One of the most difficult issues with an add-on or plug-in model is how people can identify which extensions are worth using. There’s no point in having hundreds of extensions to a tool if many aren’t worth using, are broken, or unmaintained. We decided to solve this problem in Roo by having Roo automatically collect anonymous information about which public add-ons people are using and incorporating this aggregated information into add-on search results. Of course this only occurs if you’ve consented to Roo collecting this information, and at no time can the collected information be used to identify you or your projects. Similarly, Roo now also allows the community to provide optional feedback (eg ratings and comments) on add-ons they are using, and this feedback is included in the add-on search results. These features provide a highly effective way to automatically determine add-on popularity without requiring users to go through the inconvenience of visiting web sites to vote and comment etc.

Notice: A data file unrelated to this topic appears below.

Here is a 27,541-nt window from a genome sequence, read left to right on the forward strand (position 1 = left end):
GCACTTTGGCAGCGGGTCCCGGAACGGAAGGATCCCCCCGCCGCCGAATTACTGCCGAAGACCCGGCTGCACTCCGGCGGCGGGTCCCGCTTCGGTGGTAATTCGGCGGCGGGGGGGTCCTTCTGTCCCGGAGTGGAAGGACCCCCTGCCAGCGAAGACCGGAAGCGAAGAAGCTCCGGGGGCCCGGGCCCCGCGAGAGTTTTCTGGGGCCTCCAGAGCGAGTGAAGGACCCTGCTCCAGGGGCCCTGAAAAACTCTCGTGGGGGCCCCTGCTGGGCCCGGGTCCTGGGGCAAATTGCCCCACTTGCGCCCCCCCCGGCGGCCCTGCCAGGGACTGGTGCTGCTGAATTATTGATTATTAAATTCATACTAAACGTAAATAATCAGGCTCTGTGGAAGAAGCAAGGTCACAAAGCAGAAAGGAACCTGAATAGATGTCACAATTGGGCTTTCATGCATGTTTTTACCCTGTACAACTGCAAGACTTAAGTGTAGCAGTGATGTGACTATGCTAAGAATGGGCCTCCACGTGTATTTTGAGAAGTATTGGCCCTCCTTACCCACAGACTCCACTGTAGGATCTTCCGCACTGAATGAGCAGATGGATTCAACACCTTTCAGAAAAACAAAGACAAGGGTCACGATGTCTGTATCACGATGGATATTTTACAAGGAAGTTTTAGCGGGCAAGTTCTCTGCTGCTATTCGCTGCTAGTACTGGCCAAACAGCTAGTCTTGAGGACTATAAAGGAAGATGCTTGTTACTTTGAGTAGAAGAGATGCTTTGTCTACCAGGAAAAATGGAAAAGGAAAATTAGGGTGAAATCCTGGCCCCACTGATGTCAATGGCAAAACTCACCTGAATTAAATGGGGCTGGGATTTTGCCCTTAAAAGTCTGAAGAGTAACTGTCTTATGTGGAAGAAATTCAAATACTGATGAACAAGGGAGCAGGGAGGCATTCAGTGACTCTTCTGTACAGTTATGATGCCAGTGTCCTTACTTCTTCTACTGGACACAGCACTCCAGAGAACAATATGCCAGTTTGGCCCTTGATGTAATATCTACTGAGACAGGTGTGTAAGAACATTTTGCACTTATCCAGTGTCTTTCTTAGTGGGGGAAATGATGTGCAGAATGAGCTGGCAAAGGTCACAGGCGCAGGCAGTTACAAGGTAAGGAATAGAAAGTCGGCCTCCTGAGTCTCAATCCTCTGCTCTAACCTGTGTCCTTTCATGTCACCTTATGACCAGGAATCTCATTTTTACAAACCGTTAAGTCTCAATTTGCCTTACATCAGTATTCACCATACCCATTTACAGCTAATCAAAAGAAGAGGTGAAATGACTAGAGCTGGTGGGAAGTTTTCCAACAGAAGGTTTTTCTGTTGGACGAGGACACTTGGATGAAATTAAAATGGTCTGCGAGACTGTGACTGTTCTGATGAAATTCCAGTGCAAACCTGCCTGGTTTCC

Roo 1.1.1 also includes Spring User Agent Analysis (UAA) support. UAA enables the add-on ranking data collection features mentioned above, plus helps us collect anonymous information about Roo usage. This information greatly assists us with interoperability (as we know which common public technologies people are using together in projects) and prioritizing our roadmap. This functionality is disabled by default and will not operate without obtaining your consent. If you’d like to read more about UAA and how it ensures your privacy, please see the UAA Frequently Asked Questions.

Add-On Development